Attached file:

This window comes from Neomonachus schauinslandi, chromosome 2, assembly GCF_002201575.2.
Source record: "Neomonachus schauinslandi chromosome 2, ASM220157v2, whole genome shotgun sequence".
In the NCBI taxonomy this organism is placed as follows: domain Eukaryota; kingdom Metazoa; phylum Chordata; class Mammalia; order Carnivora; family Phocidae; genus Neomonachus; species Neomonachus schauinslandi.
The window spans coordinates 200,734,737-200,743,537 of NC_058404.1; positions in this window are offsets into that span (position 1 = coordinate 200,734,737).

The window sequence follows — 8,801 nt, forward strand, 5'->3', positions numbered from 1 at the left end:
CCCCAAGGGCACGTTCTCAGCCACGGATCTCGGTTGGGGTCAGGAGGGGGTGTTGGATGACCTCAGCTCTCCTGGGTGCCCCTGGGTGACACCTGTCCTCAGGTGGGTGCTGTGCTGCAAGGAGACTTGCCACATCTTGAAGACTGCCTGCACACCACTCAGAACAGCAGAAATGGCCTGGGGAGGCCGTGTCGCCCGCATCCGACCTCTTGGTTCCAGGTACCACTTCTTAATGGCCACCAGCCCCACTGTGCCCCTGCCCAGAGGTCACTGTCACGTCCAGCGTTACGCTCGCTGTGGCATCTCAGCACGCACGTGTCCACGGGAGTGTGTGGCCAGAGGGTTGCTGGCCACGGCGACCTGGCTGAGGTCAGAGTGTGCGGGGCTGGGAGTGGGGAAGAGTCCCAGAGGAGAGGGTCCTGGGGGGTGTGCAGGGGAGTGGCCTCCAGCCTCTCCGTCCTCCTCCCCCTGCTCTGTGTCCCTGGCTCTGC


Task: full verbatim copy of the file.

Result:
This window comes from Neomonachus schauinslandi, chromosome 2, assembly GCF_002201575.2.
Source record: "Neomonachus schauinslandi chromosome 2, ASM220157v2, whole genome shotgun sequence".
In the NCBI taxonomy this organism is placed as follows: domain Eukaryota; kingdom Metazoa; phylum Chordata; class Mammalia; order Carnivora; family Phocidae; genus Neomonachus; species Neomonachus schauinslandi.
The window spans coordinates 200,734,737-200,743,537 of NC_058404.1; positions in this window are offsets into that span (position 1 = coordinate 200,734,737).

The window sequence follows — 8,801 nt, forward strand, 5'->3', positions numbered from 1 at the left end:
CCCCAAGGGCACGTTCTCAGCCACGGATCTCGGTTGGGGTCAGGAGGGGGTGTTGGATGACCTCAGCTCTCCTGGGTGCCCCTGGGTGACACCTGTCCTCAGGTGGGTGCTGTGCTGCAAGGAGACTTGCCACATCTTGAAGACTGCCTGCACACCACTCAGAACAGCAGAAATGGCCTGGGGAGGCCGTGTCGCCCGCATCCGACCTCTTGGTTCCAGGTACCACTTCTTAATGGCCACCAGCCCCACTGTGCCCCTGCCCAGAGGTCACTGTCACGTCCAGCGTTACGCTCGCTGTGGCATCTCAGCACGCACGTGTCCACGGGAGTGTGTGGCCAGAGGGTTGCTGGCCACGGCGACCTGGCTGAGGTCAGAGTGTGCGGGGCTGGGAGTGGGGAAGAGTCCCAGAGGAGAGGGTCCTGGGGGGTGTGCAGGGGAGTGGCCTCCAGCCTCTCCGTCCTCCTCCCCCTGCTCTGTGTCCCTGGCTCTGC